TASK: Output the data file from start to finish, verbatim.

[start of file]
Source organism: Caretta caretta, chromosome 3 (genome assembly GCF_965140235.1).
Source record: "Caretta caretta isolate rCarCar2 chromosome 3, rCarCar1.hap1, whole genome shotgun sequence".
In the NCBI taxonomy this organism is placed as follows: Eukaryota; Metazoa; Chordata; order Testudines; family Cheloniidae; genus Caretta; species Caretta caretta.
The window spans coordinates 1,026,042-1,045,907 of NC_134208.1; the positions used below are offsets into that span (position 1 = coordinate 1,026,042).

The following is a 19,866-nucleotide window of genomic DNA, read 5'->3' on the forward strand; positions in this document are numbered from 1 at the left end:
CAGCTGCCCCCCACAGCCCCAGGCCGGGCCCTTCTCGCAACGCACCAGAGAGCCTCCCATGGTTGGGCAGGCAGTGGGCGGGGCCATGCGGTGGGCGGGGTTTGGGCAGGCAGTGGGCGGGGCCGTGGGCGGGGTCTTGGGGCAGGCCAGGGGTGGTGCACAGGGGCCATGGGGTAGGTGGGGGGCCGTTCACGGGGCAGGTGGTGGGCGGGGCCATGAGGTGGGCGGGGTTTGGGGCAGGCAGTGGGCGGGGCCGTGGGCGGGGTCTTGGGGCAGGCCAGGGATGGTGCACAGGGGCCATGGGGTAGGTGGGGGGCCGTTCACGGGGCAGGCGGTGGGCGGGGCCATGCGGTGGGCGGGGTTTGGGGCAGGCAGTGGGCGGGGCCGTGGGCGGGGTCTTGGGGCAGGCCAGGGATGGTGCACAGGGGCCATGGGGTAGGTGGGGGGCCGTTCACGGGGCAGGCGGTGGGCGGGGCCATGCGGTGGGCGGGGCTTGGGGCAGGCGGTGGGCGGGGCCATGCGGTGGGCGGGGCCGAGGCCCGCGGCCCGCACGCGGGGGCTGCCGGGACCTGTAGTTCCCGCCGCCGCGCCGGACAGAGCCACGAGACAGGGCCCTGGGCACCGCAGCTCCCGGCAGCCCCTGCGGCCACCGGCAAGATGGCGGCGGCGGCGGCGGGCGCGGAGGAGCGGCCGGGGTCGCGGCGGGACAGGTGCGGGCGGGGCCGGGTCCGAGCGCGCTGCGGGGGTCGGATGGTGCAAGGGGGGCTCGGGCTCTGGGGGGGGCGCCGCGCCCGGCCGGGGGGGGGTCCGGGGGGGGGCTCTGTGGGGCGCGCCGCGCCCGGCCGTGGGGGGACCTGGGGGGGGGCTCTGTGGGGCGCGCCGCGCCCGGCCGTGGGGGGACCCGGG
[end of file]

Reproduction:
Source organism: Caretta caretta, chromosome 3 (genome assembly GCF_965140235.1).
Source record: "Caretta caretta isolate rCarCar2 chromosome 3, rCarCar1.hap1, whole genome shotgun sequence".
In the NCBI taxonomy this organism is placed as follows: Eukaryota; Metazoa; Chordata; order Testudines; family Cheloniidae; genus Caretta; species Caretta caretta.
The window spans coordinates 1,026,042-1,045,907 of NC_134208.1; the positions used below are offsets into that span (position 1 = coordinate 1,026,042).

The following is a 19,866-nucleotide window of genomic DNA, read 5'->3' on the forward strand; positions in this document are numbered from 1 at the left end:
CAGCTGCCCCCCACAGCCCCAGGCCGGGCCCTTCTCGCAACGCACCAGAGAGCCTCCCATGGTTGGGCAGGCAGTGGGCGGGGCCATGCGGTGGGCGGGGTTTGGGCAGGCAGTGGGCGGGGCCGTGGGCGGGGTCTTGGGGCAGGCCAGGGGTGGTGCACAGGGGCCATGGGGTAGGTGGGGGGCCGTTCACGGGGCAGGTGGTGGGCGGGGCCATGAGGTGGGCGGGGTTTGGGGCAGGCAGTGGGCGGGGCCGTGGGCGGGGTCTTGGGGCAGGCCAGGGATGGTGCACAGGGGCCATGGGGTAGGTGGGGGGCCGTTCACGGGGCAGGCGGTGGGCGGGGCCATGCGGTGGGCGGGGTTTGGGGCAGGCAGTGGGCGGGGCCGTGGGCGGGGTCTTGGGGCAGGCCAGGGATGGTGCACAGGGGCCATGGGGTAGGTGGGGGGCCGTTCACGGGGCAGGCGGTGGGCGGGGCCATGCGGTGGGCGGGGCTTGGGGCAGGCGGTGGGCGGGGCCATGCGGTGGGCGGGGCCGAGGCCCGCGGCCCGCACGCGGGGGCTGCCGGGACCTGTAGTTCCCGCCGCCGCGCCGGACAGAGCCACGAGACAGGGCCCTGGGCACCGCAGCTCCCGGCAGCCCCTGCGGCCACCGGCAAGATGGCGGCGGCGGCGGCGGGCGCGGAGGAGCGGCCGGGGTCGCGGCGGGACAGGTGCGGGCGGGGCCGGGTCCGAGCGCGCTGCGGGGGTCGGATGGTGCAAGGGGGGCTCGGGCTCTGGGGGGGGCGCCGCGCCCGGCCGGGGGGGGGTCCGGGGGGGGGCTCTGTGGGGCGCGCCGCGCCCGGCCGTGGGGGGACCTGGGGGGGGGCTCTGTGGGGCGCGCCGCGCCCGGCCGTGGGGGGACCCGGG